THEIR VIEW: W.Va. seniors will feel impact of tax increases

By The West Virginia Record | Nov 23, 2012


West Virginia has one of the oldest populations in the nation. For decades, our citizens have worked hard in coal mines, steel mills, classrooms and various other endeavors across our great state. They have raised their families here and now are retiring here.

As a minister in Boone County, I know many of these seniors. I understand they have earned the enjoyment, freedom, privacy and friendships their retirements will offer. However, the United States Congress is now facing an issue which could affect all of our state’s seniors.

Without Congressional action, many of our seniors will feel the impact of huge tax increases scheduled to take effect in January of 2013. This isn’t a Republican issue or a Democratic issue. Despite the political rhetoric from those who support the tax increases on dividends and capital gains, this isn’t a Wall Street tax, but a tax that effects a large portion of our society, especially seniors.

West Virginia seniors who have worked hard all their lives, invested some of their money for retirement, paid into Social Security and lived conservatively will feel the negative impact of these taxes. Many have probably never been to Wall Street. These retirees depend on the income they wisely invested during their working years and the occasional dividend checks as vital parts of their fixed incomes.

Many in Washington want to raise the taxes these seniors pay on these forms of income. I don’t believe that’s fair and I believe it would create too much economic hardship for too many seniors. Seniors who have contributed mightily to our communities and who have earned the right to retire and enjoy life should not be subjected to additional financial burdens.

Our state’s economy continues to face an uphill challenge. Unemployment is steadily increasing and countless West Virginians have stopped looking for work all together. I have seen firsthand how joblessness, poverty and limited economic opportunity can ravage communities. With excessively higher tax burdens, employers in our region will be less able to invest in creating new jobs and expanding their operations.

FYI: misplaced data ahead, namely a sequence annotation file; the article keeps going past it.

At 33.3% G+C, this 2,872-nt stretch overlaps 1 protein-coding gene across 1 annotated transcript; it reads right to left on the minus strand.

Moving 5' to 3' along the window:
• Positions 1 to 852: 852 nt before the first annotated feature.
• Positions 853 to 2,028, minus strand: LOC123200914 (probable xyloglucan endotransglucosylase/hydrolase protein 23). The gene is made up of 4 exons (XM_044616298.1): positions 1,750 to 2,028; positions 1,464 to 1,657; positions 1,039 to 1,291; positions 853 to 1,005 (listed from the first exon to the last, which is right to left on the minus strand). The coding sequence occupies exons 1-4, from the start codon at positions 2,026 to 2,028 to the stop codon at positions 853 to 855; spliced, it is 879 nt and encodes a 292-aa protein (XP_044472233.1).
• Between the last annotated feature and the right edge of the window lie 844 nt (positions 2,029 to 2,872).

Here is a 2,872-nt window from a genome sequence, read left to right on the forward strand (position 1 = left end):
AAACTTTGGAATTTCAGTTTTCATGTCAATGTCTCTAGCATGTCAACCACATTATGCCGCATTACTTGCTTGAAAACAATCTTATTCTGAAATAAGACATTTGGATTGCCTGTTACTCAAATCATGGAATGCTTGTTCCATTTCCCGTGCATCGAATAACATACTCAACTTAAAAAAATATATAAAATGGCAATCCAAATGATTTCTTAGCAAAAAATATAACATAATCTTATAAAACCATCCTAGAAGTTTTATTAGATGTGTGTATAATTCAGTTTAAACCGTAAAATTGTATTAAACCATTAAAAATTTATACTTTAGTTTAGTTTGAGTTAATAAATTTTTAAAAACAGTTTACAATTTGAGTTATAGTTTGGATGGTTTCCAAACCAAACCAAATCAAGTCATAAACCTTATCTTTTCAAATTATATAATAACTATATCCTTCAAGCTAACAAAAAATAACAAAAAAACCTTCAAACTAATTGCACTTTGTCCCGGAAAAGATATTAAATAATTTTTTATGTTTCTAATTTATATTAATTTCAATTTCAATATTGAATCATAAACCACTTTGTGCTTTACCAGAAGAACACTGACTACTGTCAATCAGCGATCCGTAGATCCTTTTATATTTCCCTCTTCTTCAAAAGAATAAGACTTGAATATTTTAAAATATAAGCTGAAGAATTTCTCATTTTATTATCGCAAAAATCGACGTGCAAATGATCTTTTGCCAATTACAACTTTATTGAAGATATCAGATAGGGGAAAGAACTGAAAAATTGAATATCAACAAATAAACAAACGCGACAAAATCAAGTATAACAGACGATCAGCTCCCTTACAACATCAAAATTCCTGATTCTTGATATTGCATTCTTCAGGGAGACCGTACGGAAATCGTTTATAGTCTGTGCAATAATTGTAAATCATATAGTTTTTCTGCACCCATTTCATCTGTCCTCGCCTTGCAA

Many of these local businesses would not be able to sponsor area charities, events, youth sports team, and other noble community initiatives at current levels. All of this would lead to fewer opportunities for good, full-time jobs for our younger and middle aged workers, and likely reduce the number of part-time jobs available for our seniors (many of whom will need those jobs as a result of reduced retirement income).

I firmly believe a strong economy that creates job opportunities in our communities is vital to addressing the problems so many of us face, including poverty, crime, drug addiction and health issues. Accordingly, we have to build a strong economy, create meaningful job opportunities and collectively work hard to improve our communities. These problems should not be blamed on Democrats or Republicans and they won’t solved by partisan politics. The economy will improve only if we come together and address our challenges with common sense solutions. I do not believe enormous tax increases which will adversely impact our seniors and the very businesses that can create job opportunities will help us reach that goal.

Congress is preparing to act on this issue during the next several weeks. It is my hope our U.S. Senators and Representatives will oppose these higher taxes. I believe we can improve our economy, create job opportunities for our citizens and maintain the promise of a stable, enjoyable retirement for our seniors, but we must work together.

Saunders is a minister at Danville Baptist Church in Boone County

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